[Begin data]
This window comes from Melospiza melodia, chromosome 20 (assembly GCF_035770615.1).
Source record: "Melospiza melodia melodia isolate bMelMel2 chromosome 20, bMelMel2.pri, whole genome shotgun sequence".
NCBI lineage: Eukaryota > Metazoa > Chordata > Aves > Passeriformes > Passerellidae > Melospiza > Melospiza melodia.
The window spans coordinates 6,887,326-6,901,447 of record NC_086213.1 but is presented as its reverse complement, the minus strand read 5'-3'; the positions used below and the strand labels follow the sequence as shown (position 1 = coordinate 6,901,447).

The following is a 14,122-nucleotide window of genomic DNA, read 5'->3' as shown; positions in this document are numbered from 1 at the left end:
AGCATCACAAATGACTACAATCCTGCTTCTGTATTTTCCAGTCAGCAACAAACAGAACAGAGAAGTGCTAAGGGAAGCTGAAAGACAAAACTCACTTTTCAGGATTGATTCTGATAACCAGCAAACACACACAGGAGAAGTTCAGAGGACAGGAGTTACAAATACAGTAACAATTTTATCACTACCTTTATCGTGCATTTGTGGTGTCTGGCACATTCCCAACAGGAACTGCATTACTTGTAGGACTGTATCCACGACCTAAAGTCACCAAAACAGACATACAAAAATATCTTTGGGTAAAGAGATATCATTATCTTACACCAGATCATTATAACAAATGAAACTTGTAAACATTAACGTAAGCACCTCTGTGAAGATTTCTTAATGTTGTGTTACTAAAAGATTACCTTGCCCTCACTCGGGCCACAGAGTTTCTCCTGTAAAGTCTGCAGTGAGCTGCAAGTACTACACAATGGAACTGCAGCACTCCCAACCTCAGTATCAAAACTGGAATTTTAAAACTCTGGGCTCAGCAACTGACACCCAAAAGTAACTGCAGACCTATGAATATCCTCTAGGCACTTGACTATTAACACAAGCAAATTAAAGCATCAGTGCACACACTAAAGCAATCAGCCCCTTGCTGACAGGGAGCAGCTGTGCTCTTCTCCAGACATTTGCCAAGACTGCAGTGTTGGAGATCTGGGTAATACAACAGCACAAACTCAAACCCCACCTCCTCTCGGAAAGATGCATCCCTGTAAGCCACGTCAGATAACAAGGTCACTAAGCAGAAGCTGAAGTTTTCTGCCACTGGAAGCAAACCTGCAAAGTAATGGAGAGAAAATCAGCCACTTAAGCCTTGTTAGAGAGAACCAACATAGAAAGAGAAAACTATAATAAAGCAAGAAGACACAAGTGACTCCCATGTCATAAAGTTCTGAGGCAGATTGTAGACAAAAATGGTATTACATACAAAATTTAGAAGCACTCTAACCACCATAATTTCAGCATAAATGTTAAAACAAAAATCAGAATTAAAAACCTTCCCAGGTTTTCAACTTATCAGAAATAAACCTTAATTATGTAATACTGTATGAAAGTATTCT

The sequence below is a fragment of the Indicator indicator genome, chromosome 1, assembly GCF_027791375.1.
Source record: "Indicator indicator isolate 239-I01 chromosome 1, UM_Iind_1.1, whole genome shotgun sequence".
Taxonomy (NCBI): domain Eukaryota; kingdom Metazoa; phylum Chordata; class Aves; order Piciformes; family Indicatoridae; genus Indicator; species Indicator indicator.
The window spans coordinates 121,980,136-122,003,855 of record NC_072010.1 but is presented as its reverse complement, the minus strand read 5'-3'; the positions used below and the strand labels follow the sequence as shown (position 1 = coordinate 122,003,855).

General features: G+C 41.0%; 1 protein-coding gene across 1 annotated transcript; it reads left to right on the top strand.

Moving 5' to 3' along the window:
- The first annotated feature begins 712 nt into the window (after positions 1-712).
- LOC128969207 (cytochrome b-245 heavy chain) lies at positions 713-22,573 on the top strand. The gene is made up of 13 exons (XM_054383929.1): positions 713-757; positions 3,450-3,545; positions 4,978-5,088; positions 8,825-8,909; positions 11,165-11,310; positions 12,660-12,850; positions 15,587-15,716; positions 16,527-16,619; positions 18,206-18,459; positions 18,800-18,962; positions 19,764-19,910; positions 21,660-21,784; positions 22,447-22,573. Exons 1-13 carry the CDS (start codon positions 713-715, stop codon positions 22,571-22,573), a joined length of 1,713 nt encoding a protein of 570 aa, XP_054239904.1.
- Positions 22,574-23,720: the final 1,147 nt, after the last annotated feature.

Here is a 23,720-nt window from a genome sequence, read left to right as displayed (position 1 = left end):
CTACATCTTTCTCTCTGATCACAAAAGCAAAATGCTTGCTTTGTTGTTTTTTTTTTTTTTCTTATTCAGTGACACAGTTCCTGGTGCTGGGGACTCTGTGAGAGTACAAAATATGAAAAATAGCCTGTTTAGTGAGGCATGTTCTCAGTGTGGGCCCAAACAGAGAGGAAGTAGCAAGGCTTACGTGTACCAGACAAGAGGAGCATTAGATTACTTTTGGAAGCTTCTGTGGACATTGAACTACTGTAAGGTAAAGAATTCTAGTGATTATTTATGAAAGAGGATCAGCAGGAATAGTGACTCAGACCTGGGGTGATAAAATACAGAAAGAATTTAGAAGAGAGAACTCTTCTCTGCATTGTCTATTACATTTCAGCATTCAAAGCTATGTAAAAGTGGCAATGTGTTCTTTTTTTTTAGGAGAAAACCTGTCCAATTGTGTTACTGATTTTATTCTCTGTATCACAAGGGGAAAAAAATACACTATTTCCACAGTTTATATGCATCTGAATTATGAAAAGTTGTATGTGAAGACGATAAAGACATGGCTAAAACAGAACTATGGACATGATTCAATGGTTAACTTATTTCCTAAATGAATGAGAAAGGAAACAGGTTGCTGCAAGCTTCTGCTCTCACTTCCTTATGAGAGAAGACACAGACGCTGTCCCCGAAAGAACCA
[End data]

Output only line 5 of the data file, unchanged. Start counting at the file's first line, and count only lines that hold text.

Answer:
The following is a 14,122-nucleotide window of genomic DNA, read 5'->3' as shown; positions in this document are numbered from 1 at the left end: